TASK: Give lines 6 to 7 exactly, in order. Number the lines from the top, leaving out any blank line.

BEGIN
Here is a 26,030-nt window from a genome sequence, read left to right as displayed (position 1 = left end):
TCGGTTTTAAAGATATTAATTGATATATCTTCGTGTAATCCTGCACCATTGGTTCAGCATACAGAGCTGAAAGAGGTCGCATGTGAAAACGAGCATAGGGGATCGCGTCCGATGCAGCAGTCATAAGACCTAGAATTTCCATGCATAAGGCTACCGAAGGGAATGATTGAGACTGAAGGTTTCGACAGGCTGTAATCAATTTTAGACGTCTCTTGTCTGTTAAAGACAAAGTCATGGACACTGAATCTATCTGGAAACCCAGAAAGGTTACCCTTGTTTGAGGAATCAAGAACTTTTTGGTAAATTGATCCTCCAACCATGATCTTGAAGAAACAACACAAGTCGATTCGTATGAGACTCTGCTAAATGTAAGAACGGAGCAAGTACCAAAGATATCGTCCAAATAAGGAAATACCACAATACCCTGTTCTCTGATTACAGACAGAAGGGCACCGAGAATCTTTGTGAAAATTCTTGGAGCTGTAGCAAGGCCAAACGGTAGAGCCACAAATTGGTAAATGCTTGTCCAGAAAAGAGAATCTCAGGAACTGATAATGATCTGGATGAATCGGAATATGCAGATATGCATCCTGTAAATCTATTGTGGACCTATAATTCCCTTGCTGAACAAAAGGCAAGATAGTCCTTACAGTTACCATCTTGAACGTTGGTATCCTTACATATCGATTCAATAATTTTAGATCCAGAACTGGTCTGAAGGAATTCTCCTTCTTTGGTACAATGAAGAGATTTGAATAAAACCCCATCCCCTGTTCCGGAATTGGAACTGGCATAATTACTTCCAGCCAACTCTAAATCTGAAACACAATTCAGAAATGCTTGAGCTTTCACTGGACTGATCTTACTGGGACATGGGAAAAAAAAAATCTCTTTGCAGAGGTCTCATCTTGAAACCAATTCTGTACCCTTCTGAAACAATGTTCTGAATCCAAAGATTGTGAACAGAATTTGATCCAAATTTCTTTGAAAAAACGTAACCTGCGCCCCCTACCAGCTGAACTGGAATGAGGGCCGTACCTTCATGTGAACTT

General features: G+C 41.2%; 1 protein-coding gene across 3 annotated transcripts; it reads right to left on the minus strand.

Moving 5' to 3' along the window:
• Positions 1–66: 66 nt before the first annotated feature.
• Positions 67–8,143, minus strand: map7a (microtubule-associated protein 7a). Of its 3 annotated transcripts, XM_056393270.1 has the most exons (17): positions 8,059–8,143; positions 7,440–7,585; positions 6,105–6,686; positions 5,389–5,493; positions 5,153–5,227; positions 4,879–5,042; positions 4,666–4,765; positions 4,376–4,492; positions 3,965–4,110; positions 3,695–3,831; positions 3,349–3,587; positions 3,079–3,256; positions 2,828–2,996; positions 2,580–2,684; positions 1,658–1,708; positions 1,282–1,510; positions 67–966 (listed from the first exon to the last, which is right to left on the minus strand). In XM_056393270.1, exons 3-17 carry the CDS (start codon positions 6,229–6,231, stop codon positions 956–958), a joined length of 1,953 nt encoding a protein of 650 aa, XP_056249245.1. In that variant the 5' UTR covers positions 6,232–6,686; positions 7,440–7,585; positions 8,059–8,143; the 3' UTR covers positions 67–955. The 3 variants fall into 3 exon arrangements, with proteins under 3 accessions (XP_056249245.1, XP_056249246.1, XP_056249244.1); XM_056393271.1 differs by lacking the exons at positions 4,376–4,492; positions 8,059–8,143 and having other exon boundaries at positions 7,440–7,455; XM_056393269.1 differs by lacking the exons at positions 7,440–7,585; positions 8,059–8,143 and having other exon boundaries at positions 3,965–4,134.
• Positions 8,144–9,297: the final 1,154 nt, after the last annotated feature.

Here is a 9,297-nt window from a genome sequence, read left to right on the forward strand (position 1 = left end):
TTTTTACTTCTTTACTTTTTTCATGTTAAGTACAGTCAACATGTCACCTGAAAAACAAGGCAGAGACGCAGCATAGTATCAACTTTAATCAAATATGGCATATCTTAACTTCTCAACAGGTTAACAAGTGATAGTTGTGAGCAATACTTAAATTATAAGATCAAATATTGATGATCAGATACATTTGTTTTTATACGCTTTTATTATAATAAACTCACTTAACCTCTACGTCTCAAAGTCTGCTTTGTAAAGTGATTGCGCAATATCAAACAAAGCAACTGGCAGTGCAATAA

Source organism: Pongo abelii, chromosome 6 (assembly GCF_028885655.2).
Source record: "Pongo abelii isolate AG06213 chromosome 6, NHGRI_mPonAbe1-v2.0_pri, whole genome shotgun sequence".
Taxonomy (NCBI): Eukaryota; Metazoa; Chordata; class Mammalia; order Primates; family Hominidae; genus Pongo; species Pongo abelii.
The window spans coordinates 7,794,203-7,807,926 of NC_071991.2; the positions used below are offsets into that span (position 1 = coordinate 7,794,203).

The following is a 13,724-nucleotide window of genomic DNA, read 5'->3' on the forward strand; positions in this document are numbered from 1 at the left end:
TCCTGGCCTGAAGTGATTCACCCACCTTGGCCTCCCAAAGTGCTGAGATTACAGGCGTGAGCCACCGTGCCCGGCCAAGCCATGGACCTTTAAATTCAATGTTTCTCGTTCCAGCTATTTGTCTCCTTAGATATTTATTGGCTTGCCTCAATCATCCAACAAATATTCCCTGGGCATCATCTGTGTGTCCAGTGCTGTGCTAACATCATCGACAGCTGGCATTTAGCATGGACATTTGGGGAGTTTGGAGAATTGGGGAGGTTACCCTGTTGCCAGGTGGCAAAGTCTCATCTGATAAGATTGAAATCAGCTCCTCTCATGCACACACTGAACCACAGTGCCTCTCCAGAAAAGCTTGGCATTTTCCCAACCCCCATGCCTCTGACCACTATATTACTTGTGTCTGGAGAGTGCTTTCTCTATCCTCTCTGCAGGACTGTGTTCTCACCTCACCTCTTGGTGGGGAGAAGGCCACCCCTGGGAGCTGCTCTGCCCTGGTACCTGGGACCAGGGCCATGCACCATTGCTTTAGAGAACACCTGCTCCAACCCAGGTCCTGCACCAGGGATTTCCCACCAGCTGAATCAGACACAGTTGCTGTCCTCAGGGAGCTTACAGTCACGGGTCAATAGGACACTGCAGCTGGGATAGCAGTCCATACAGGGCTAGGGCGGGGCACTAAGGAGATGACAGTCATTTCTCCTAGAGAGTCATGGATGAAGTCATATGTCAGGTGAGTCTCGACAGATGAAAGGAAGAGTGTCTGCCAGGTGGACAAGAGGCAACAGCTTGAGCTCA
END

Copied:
• Positions 67–8,143, minus strand: map7a (microtubule-associated protein 7a). Of its 3 annotated transcripts, XM_056393270.1 has the most exons (17): positions 8,059–8,143; positions 7,440–7,585; positions 6,105–6,686; positions 5,389–5,493; positions 5,153–5,227; positions 4,879–5,042; positions 4,666–4,765; positions 4,376–4,492; positions 3,965–4,110; positions 3,695–3,831; positions 3,349–3,587; positions 3,079–3,256; positions 2,828–2,996; positions 2,580–2,684; positions 1,658–1,708; positions 1,282–1,510; positions 67–966 (listed from the first exon to the last, which is right to left on the minus strand). In XM_056393270.1, exons 3-17 carry the CDS (start codon positions 6,229–6,231, stop codon positions 956–958), a joined length of 1,953 nt encoding a protein of 650 aa, XP_056249245.1. In that variant the 5' UTR covers positions 6,232–6,686; positions 7,440–7,585; positions 8,059–8,143; the 3' UTR covers positions 67–955. The 3 variants fall into 3 exon arrangements, with proteins under 3 accessions (XP_056249245.1, XP_056249246.1, XP_056249244.1); XM_056393271.1 differs by lacking the exons at positions 4,376–4,492; positions 8,059–8,143 and having other exon boundaries at positions 7,440–7,455; XM_056393269.1 differs by lacking the exons at positions 7,440–7,585; positions 8,059–8,143 and having other exon boundaries at positions 3,965–4,134.
• Positions 8,144–9,297: the final 1,154 nt, after the last annotated feature.